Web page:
Walsh v. Popp
MEMORANDUM OPINION. Signed by Judge Richard G. Andrews on 11/28/2017. (nms)
IN THE UNITED STATES DISTRICT COURT
FOR THE DISTRICT OF DELAWARE
: Civil Action No. 17-1025-RGA
CORPORAL CHRISTOPHER POPP,
Howard Walsh, James T. Vaughn Correctional Center, Smyrna, Delaware.
Pro Se Plaintiff.
Plaintiff Howard Walsh, an inmate at the James T. Vaughn Correctional Center in
Smyrna, Delaware, filed this action pursuant to 42 U.S.C. § 1983. 1 (D.I. 2). Plaintiff
appears prose and has been granted leave to proceed in forma pauperis. (D.I. 8). The
Court proceeds to review and screen the complaint pursuant to 28 U.S.C. § 1915(e)(2)
Plaintiff filed this action on July 26, 2017. He alleges that on October 6, 2014
(D.I. 2 at 3, 7), Defendant Christopher Popp, a Delaware State Police officer, responded
to a 911 call to Miller's Gun Store. Popp arrived at the store to find that Plaintiff had
been placed into custody by Corporal Fischetti. Plaintiff alleges that he was
interrogated by Popp regarding his ownership of firearms. Plaintiff alleges the
interrogation violated his constitutional right against self-incrimination.
Plaintiff alleges that following the illegal interrogation, an illegal search (without a
warrant) took place at his apartment and two black powder guns were found. Plaintiff
alleges that on the day in question Plaintiff was asked by Popp, twice, to consent to a
search of his apartment. On both occasions Plaintiff said, "no." (D.I. 2 at 5). Plaintiff
alleges that Popp next threatened to arrest Plaintiff and his wife. Plaintiff ultimately
consented to the search after his wife pleaded with him to consent so that she would not
be arrested. Plaintiff alleges that his consent was given while he was under duress and
When bringing a § 1983 claim, a plaintiff must allege that some person has deprived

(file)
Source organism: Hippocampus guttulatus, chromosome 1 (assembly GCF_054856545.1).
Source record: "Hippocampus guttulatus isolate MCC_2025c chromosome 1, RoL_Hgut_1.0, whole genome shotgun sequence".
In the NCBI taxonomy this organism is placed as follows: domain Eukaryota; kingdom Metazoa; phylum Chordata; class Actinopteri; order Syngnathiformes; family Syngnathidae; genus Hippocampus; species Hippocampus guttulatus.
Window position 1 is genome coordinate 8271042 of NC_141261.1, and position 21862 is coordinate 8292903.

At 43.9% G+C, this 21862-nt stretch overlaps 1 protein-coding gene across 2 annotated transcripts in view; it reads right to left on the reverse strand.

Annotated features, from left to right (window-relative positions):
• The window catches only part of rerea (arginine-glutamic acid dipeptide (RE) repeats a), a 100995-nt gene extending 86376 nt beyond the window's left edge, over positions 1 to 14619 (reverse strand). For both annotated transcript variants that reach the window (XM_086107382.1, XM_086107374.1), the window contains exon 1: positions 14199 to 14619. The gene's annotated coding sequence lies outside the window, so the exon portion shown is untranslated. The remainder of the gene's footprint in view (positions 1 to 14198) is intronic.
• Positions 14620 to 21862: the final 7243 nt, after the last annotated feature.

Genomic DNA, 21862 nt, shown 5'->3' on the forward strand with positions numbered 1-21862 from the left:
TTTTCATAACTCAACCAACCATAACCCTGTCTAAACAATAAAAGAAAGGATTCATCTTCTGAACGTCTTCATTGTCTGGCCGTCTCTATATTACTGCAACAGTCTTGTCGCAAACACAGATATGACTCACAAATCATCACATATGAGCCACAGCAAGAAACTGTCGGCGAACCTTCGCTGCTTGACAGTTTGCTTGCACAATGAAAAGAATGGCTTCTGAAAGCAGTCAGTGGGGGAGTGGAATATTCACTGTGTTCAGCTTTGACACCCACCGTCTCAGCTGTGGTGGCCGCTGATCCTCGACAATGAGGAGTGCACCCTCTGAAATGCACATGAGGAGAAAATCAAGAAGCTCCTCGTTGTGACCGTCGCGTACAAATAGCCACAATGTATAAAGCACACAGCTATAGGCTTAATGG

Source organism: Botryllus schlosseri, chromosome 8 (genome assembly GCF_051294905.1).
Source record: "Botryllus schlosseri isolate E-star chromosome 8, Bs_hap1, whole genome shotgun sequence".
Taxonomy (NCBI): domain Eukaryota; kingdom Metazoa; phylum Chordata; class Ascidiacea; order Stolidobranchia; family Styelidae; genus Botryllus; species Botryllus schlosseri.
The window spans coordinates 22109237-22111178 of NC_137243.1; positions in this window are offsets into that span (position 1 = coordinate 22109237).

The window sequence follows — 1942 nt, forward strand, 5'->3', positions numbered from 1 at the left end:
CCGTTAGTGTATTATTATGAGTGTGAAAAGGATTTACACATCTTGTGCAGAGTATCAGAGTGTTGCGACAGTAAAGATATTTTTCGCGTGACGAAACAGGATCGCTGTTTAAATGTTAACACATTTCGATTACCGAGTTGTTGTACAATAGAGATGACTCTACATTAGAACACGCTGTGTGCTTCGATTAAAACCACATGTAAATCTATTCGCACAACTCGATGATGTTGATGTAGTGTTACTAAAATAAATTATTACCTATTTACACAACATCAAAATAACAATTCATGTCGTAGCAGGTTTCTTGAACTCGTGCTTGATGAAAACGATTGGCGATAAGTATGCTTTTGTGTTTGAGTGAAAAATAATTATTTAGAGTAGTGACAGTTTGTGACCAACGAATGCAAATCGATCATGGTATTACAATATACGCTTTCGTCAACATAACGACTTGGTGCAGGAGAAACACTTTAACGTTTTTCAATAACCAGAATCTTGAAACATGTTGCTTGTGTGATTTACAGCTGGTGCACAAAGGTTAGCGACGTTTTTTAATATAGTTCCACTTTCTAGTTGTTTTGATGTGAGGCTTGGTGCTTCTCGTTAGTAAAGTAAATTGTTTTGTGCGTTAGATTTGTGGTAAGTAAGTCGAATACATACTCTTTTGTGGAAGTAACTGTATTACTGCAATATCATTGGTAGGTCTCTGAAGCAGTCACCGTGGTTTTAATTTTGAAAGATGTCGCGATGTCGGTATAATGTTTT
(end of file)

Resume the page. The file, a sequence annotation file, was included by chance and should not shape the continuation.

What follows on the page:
him of a federal right, and the person who caused the deprivation acted under color of
state law. West v. Atkins, 487 U.S. 42, 48 (1988).
due to threats made by Popp. Plaintiff alleges that Popp's acts violated his
constitutional rights. He seeks compensatory and punitive damages as well as
SCREENING OF COMPLAINT
A federal court may properly dismiss an action sua sponte under the screening
provisions of 28 U.S.C. § 1915(e)(2)(8) and§ 1915A(b) if "the action is frivolous or
malicious, fails to state a claim upon which relief may be granted, or seeks monetary
relief from a defendant who is immune from such relief." Ball v. Famiglio, 726 F.3d 448,
452 (3d Cir. 2013). See also 28 U.S.C. § 1915(e)(2) (in forma pauperis actions); 28
U.S.C. § 1915A (actions in which prisoner seeks redress from a governmental
defendant). The Court must accept all factual allegations in a complaint as true and
take them in the light most favorable to a pro se plaintiff. Phillips v. County of
Allegheny, 515 F.3d 224, 229 (3d Cir. 2008); Erickson v. Pardus, 551 U.S. 89, 93
(2007). Because Plaintiff proceeds pro se, his pleading is liberally construed and his
complaint, "however inartfully pleaded, must be held to less stringent standards than
formal pleadings drafted by lawyers." Erickson v. Pardus, 551 U.S. at 94.
An action is frivolous if it "lacks an arguable basis either in law or in fact."
Neitzke v. Williams, 490 U.S. 319, 325 (1989). Under 28 U.S.C. § 1915(e)(2)(B)(i) and
§ 1915A(b)(1), a court may dismiss a complaint as frivolous if it is "based on an
indisputably meritless legal theory" or a "clearly baseless" or "fantastic or delusional"
factual scenario. Neitzke, 490 U.S. at 327-28; Wilson v. Rackmill, 878 F.2d 772, 774
(3d Cir. 1989).
The legal standard for dismissing a complaint for failure to state a claim pursuant
to§ 1915(e)(2)(8)(ii) and§ 1915A(b)(1) is identical to the legal standard used when
ruling on Rule 12(b)(6) motions. Tourscher v. McCullough, 184 F.3d 236, 240 (3d Cir.
1999). However, before dismissing a complaint or claims for failure to state a claim
upon which relief may be granted pursuant to the screening provisions of 28 U.S.C.
§§1915 and 1915A, the Court must grant Plaintiff leave to amend his complaint unless
amendment would be inequitable or futile. See Grayson v. Mayview State Hosp., 293
F.3d 103, 114 (3d Cir. 2002).